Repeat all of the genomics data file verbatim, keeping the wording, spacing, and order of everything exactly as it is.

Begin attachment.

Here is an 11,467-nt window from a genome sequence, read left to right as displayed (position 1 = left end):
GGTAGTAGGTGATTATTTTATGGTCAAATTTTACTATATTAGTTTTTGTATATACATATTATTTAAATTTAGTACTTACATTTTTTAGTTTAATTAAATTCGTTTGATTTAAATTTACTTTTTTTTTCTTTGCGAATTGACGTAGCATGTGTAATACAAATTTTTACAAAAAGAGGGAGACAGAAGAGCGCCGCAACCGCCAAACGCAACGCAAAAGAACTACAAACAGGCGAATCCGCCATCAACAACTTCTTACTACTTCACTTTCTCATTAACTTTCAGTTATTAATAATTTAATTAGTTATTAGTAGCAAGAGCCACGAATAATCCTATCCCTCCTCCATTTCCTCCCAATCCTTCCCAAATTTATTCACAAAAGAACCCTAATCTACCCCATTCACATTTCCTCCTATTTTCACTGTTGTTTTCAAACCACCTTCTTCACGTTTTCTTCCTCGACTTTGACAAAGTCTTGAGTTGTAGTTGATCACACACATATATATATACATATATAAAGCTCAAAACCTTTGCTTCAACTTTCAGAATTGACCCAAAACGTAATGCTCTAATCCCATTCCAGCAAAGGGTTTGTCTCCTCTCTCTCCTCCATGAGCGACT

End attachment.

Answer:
Here is an 11,467-nt window from a genome sequence, read left to right as displayed (position 1 = left end):
GGTAGTAGGTGATTATTTTATGGTCAAATTTTACTATATTAGTTTTTGTATATACATATTATTTAAATTTAGTACTTACATTTTTTAGTTTAATTAAATTCGTTTGATTTAAATTTACTTTTTTTTTCTTTGCGAATTGACGTAGCATGTGTAATACAAATTTTTACAAAAAGAGGGAGACAGAAGAGCGCCGCAACCGCCAAACGCAACGCAAAAGAACTACAAACAGGCGAATCCGCCATCAACAACTTCTTACTACTTCACTTTCTCATTAACTTTCAGTTATTAATAATTTAATTAGTTATTAGTAGCAAGAGCCACGAATAATCCTATCCCTCCTCCATTTCCTCCCAATCCTTCCCAAATTTATTCACAAAAGAACCCTAATCTACCCCATTCACATTTCCTCCTATTTTCACTGTTGTTTTCAAACCACCTTCTTCACGTTTTCTTCCTCGACTTTGACAAAGTCTTGAGTTGTAGTTGATCACACACATATATATATACATATATAAAGCTCAAAACCTTTGCTTCAACTTTCAGAATTGACCCAAAACGTAATGCTCTAATCCCATTCCAGCAAAGGGTTTGTCTCCTCTCTCTCCTCCATGAGCGACT